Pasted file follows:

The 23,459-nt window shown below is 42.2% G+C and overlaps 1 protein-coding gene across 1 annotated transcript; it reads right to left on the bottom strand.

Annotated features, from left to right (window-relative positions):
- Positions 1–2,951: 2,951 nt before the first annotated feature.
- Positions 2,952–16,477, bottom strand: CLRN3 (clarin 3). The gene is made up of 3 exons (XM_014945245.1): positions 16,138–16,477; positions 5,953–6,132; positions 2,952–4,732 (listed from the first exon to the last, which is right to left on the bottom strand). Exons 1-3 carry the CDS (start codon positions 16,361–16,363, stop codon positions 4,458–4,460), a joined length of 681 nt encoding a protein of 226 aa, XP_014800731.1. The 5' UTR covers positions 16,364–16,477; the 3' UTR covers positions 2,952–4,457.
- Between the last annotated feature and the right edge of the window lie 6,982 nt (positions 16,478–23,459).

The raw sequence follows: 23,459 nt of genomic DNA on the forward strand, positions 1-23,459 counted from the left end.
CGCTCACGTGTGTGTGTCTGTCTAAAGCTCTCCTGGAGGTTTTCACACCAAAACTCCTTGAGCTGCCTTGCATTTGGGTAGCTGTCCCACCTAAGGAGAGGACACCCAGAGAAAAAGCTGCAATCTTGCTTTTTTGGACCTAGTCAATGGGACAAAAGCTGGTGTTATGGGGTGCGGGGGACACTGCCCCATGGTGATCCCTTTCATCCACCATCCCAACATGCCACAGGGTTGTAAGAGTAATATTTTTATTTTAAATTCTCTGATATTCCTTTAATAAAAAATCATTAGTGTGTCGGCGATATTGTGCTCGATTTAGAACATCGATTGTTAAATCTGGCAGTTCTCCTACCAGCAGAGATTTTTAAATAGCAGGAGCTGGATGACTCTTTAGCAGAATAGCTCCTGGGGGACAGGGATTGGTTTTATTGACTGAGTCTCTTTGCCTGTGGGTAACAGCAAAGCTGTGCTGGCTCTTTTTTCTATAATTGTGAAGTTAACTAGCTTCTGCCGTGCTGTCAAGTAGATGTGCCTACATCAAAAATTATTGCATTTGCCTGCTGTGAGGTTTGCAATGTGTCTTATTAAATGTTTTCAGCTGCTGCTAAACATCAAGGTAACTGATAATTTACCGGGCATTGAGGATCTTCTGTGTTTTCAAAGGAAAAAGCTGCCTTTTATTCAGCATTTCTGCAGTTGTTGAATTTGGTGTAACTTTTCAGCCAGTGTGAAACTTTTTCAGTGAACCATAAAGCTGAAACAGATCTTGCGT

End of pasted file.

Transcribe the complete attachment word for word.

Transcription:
The 23,459-nt window shown below is 42.2% G+C and overlaps 1 protein-coding gene across 1 annotated transcript; it reads right to left on the bottom strand.

Annotated features, from left to right (window-relative positions):
- Positions 1–2,951: 2,951 nt before the first annotated feature.
- Positions 2,952–16,477, bottom strand: CLRN3 (clarin 3). The gene is made up of 3 exons (XM_014945245.1): positions 16,138–16,477; positions 5,953–6,132; positions 2,952–4,732 (listed from the first exon to the last, which is right to left on the bottom strand). Exons 1-3 carry the CDS (start codon positions 16,361–16,363, stop codon positions 4,458–4,460), a joined length of 681 nt encoding a protein of 226 aa, XP_014800731.1. The 5' UTR covers positions 16,364–16,477; the 3' UTR covers positions 2,952–4,457.
- Between the last annotated feature and the right edge of the window lie 6,982 nt (positions 16,478–23,459).

The raw sequence follows: 23,459 nt of genomic DNA on the forward strand, positions 1-23,459 counted from the left end.
CGCTCACGTGTGTGTGTCTGTCTAAAGCTCTCCTGGAGGTTTTCACACCAAAACTCCTTGAGCTGCCTTGCATTTGGGTAGCTGTCCCACCTAAGGAGAGGACACCCAGAGAAAAAGCTGCAATCTTGCTTTTTTGGACCTAGTCAATGGGACAAAAGCTGGTGTTATGGGGTGCGGGGGACACTGCCCCATGGTGATCCCTTTCATCCACCATCCCAACATGCCACAGGGTTGTAAGAGTAATATTTTTATTTTAAATTCTCTGATATTCCTTTAATAAAAAATCATTAGTGTGTCGGCGATATTGTGCTCGATTTAGAACATCGATTGTTAAATCTGGCAGTTCTCCTACCAGCAGAGATTTTTAAATAGCAGGAGCTGGATGACTCTTTAGCAGAATAGCTCCTGGGGGACAGGGATTGGTTTTATTGACTGAGTCTCTTTGCCTGTGGGTAACAGCAAAGCTGTGCTGGCTCTTTTTTCTATAATTGTGAAGTTAACTAGCTTCTGCCGTGCTGTCAAGTAGATGTGCCTACATCAAAAATTATTGCATTTGCCTGCTGTGAGGTTTGCAATGTGTCTTATTAAATGTTTTCAGCTGCTGCTAAACATCAAGGTAACTGATAATTTACCGGGCATTGAGGATCTTCTGTGTTTTCAAAGGAAAAAGCTGCCTTTTATTCAGCATTTCTGCAGTTGTTGAATTTGGTGTAACTTTTCAGCCAGTGTGAAACTTTTTCAGTGAACCATAAAGCTGAAACAGATCTTGCGT